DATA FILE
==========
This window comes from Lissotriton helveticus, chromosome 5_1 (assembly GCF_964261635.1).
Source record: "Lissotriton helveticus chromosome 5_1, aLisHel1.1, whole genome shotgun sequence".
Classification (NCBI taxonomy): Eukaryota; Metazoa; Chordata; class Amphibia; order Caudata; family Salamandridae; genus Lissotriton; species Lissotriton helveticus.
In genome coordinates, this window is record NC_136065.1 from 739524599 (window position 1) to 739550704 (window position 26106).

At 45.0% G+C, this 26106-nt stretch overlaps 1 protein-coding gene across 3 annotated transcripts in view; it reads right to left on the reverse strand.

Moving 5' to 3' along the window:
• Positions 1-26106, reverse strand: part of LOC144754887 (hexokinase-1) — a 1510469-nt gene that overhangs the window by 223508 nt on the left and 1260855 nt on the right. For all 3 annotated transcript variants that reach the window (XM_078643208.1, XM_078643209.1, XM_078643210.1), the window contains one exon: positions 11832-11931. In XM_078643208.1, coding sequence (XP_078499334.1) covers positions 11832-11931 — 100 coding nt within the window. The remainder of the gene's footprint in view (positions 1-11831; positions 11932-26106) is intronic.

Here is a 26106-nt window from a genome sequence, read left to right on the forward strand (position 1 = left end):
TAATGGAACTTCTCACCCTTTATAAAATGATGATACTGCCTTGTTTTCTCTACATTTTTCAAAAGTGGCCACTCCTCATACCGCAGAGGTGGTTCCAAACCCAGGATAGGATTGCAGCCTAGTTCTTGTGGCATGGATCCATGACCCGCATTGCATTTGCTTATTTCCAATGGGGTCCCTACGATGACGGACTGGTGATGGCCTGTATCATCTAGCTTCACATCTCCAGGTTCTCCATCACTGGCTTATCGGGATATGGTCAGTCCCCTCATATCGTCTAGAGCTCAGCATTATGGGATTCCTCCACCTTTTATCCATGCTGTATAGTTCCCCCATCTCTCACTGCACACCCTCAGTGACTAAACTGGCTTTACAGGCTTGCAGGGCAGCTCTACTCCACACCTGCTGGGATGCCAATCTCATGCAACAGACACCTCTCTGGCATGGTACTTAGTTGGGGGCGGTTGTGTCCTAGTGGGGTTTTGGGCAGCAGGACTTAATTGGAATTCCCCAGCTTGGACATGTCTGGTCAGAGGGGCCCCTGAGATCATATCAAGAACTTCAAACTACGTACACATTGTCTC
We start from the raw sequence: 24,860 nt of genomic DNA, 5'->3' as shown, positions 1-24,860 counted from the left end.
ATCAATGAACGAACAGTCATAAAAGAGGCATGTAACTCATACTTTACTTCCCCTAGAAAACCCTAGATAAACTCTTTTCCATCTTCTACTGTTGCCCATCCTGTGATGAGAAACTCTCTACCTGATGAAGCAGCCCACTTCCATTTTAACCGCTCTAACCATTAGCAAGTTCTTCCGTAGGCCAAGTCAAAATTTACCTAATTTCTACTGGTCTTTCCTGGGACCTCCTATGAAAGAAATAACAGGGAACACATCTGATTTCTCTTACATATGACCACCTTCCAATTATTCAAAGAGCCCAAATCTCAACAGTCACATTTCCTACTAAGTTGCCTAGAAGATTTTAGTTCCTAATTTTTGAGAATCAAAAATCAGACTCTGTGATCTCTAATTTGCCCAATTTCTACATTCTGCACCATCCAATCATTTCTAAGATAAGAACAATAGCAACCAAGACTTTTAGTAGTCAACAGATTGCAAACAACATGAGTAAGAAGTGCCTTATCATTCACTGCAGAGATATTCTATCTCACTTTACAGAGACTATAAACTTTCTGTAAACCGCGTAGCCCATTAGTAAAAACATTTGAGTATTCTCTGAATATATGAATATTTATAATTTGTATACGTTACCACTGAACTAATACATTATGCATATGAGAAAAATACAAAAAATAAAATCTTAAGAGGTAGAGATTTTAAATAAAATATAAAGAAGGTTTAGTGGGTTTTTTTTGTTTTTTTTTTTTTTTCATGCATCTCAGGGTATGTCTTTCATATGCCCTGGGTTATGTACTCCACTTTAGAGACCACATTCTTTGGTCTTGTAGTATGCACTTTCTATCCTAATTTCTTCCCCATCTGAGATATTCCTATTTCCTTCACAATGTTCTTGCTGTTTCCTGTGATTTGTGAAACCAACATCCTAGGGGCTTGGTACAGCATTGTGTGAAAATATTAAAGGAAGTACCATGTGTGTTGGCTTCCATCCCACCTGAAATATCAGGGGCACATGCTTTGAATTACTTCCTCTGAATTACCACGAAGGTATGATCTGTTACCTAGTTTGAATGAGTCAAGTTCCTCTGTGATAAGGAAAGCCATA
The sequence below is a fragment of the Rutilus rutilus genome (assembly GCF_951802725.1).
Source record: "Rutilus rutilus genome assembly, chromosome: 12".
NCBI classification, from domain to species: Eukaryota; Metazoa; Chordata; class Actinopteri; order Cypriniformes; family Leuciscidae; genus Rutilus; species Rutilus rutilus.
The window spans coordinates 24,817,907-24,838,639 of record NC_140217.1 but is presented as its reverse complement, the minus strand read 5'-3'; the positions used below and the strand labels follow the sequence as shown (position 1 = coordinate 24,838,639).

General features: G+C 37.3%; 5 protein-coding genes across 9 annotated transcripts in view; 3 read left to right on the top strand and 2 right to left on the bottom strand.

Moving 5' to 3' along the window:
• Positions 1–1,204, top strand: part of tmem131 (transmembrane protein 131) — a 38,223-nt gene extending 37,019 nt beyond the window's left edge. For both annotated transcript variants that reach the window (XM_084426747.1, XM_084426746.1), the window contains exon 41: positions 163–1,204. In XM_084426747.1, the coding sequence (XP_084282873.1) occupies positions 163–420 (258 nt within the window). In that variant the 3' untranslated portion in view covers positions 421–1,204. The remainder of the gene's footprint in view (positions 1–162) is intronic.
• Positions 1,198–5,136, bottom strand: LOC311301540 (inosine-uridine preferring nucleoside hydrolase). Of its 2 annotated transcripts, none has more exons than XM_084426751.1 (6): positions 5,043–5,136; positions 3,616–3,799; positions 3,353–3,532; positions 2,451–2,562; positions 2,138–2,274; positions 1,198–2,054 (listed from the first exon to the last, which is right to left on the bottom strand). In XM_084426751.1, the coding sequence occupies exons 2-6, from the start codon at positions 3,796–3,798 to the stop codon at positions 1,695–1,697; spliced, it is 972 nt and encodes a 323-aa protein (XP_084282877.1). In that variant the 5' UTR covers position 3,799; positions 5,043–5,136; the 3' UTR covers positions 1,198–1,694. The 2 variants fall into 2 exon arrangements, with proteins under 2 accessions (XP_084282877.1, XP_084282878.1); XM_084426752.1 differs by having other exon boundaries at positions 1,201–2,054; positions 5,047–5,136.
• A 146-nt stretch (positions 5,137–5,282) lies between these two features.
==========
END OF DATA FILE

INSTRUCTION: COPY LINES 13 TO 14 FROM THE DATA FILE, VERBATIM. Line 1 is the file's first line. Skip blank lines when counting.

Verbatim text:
Source record: "Rutilus rutilus genome assembly, chromosome: 12".
NCBI classification, from domain to species: Eukaryota; Metazoa; Chordata; class Actinopteri; order Cypriniformes; family Leuciscidae; genus Rutilus; species Rutilus rutilus.